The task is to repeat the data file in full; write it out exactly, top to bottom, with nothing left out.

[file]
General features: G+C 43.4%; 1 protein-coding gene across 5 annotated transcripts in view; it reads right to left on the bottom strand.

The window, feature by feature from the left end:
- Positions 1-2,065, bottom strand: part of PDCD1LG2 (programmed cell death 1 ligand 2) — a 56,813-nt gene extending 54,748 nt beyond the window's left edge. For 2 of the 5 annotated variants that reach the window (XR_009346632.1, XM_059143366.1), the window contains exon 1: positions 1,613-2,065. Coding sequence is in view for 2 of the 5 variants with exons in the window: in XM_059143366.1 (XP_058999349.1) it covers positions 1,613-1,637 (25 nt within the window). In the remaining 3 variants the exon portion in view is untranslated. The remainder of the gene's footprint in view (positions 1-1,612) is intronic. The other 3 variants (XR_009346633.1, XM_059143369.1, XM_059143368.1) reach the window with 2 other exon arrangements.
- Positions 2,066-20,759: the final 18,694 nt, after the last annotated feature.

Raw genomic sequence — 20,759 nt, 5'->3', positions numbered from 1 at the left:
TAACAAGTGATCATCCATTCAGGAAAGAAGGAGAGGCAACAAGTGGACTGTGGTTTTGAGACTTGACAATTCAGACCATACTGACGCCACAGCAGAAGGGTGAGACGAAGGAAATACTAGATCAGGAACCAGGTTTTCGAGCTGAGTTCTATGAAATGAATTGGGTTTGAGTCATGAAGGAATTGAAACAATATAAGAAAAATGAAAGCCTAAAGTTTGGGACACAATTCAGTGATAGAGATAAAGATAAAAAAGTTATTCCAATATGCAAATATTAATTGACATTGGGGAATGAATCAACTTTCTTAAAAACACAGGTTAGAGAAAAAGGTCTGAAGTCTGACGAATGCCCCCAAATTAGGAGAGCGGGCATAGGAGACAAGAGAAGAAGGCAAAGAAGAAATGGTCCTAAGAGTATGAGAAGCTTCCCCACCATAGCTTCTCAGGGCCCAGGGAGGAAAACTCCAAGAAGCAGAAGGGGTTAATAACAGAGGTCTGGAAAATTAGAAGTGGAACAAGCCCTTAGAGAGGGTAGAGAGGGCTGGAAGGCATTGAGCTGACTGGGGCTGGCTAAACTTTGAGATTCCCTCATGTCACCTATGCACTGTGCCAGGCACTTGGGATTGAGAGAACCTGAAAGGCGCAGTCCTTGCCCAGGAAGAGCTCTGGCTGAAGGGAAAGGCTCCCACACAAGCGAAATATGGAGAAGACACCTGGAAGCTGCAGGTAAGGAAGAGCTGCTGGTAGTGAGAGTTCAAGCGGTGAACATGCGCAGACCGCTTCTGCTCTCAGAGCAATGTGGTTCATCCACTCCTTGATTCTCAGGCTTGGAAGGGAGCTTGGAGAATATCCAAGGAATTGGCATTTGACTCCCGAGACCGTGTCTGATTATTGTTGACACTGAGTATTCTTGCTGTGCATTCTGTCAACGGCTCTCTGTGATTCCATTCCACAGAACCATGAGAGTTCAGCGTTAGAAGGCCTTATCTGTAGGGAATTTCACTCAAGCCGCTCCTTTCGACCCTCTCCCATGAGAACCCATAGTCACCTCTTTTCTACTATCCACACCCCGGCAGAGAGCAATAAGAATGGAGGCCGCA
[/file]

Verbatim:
General features: G+C 43.4%; 1 protein-coding gene across 5 annotated transcripts in view; it reads right to left on the bottom strand.

The window, feature by feature from the left end:
- Positions 1-2,065, bottom strand: part of PDCD1LG2 (programmed cell death 1 ligand 2) — a 56,813-nt gene extending 54,748 nt beyond the window's left edge. For 2 of the 5 annotated variants that reach the window (XR_009346632.1, XM_059143366.1), the window contains exon 1: positions 1,613-2,065. Coding sequence is in view for 2 of the 5 variants with exons in the window: in XM_059143366.1 (XP_058999349.1) it covers positions 1,613-1,637 (25 nt within the window). In the remaining 3 variants the exon portion in view is untranslated. The remainder of the gene's footprint in view (positions 1-1,612) is intronic. The other 3 variants (XR_009346633.1, XM_059143369.1, XM_059143368.1) reach the window with 2 other exon arrangements.
- Positions 2,066-20,759: the final 18,694 nt, after the last annotated feature.

Raw genomic sequence — 20,759 nt, 5'->3', positions numbered from 1 at the left:
TAACAAGTGATCATCCATTCAGGAAAGAAGGAGAGGCAACAAGTGGACTGTGGTTTTGAGACTTGACAATTCAGACCATACTGACGCCACAGCAGAAGGGTGAGACGAAGGAAATACTAGATCAGGAACCAGGTTTTCGAGCTGAGTTCTATGAAATGAATTGGGTTTGAGTCATGAAGGAATTGAAACAATATAAGAAAAATGAAAGCCTAAAGTTTGGGACACAATTCAGTGATAGAGATAAAGATAAAAAAGTTATTCCAATATGCAAATATTAATTGACATTGGGGAATGAATCAACTTTCTTAAAAACACAGGTTAGAGAAAAAGGTCTGAAGTCTGACGAATGCCCCCAAATTAGGAGAGCGGGCATAGGAGACAAGAGAAGAAGGCAAAGAAGAAATGGTCCTAAGAGTATGAGAAGCTTCCCCACCATAGCTTCTCAGGGCCCAGGGAGGAAAACTCCAAGAAGCAGAAGGGGTTAATAACAGAGGTCTGGAAAATTAGAAGTGGAACAAGCCCTTAGAGAGGGTAGAGAGGGCTGGAAGGCATTGAGCTGACTGGGGCTGGCTAAACTTTGAGATTCCCTCATGTCACCTATGCACTGTGCCAGGCACTTGGGATTGAGAGAACCTGAAAGGCGCAGTCCTTGCCCAGGAAGAGCTCTGGCTGAAGGGAAAGGCTCCCACACAAGCGAAATATGGAGAAGACACCTGGAAGCTGCAGGTAAGGAAGAGCTGCTGGTAGTGAGAGTTCAAGCGGTGAACATGCGCAGACCGCTTCTGCTCTCAGAGCAATGTGGTTCATCCACTCCTTGATTCTCAGGCTTGGAAGGGAGCTTGGAGAATATCCAAGGAATTGGCATTTGACTCCCGAGACCGTGTCTGATTATTGTTGACACTGAGTATTCTTGCTGTGCATTCTGTCAACGGCTCTCTGTGATTCCATTCCACAGAACCATGAGAGTTCAGCGTTAGAAGGCCTTATCTGTAGGGAATTTCACTCAAGCCGCTCCTTTCGACCCTCTCCCATGAGAACCCATAGTCACCTCTTTTCTACTATCCACACCCCGGCAGAGAGCAATAAGAATGGAGGCCGCA